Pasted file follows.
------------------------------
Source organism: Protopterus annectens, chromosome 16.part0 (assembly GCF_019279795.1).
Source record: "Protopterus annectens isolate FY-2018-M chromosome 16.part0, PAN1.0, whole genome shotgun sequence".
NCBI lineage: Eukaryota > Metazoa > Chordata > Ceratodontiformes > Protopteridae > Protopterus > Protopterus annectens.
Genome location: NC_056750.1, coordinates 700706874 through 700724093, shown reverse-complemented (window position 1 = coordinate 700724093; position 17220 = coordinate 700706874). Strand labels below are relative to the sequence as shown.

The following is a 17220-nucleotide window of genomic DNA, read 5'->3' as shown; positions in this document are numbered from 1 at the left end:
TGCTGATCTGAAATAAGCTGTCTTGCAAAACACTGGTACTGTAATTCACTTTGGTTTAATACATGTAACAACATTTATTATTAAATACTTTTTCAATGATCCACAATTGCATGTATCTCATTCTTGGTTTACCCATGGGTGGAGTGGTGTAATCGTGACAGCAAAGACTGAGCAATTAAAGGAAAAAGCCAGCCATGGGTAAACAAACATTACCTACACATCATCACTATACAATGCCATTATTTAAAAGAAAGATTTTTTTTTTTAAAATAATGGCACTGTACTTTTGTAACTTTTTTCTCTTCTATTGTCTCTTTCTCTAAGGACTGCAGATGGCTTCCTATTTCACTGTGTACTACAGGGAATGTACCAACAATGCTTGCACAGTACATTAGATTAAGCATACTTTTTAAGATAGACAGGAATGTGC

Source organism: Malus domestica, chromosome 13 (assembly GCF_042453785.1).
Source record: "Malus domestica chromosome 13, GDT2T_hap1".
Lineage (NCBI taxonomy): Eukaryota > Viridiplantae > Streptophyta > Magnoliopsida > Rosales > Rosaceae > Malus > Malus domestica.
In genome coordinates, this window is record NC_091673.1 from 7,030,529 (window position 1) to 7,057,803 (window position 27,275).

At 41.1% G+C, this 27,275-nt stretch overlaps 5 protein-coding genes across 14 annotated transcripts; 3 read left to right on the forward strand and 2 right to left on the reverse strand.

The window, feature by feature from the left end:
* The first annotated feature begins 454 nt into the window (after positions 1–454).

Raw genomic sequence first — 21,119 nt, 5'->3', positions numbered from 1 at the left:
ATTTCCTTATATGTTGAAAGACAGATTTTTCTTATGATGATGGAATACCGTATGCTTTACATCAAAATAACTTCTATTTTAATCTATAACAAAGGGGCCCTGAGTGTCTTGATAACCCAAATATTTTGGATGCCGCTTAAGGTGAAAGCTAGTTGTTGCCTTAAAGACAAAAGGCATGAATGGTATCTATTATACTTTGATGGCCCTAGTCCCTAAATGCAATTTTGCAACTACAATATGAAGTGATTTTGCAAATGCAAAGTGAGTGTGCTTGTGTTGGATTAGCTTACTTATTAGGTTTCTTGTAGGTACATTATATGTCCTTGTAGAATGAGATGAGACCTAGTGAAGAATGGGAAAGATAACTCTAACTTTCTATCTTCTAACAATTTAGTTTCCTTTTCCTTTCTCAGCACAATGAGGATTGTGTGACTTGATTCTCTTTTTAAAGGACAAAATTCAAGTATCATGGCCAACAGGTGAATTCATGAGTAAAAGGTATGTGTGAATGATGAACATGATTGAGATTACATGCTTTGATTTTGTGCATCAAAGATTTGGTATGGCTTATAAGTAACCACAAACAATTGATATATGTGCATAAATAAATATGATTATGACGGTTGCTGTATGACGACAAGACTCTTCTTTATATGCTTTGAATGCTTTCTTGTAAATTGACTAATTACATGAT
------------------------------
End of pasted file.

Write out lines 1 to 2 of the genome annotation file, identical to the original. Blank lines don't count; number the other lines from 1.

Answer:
Source organism: Protopterus annectens, chromosome 16.part0 (assembly GCF_019279795.1).
Source record: "Protopterus annectens isolate FY-2018-M chromosome 16.part0, PAN1.0, whole genome shotgun sequence".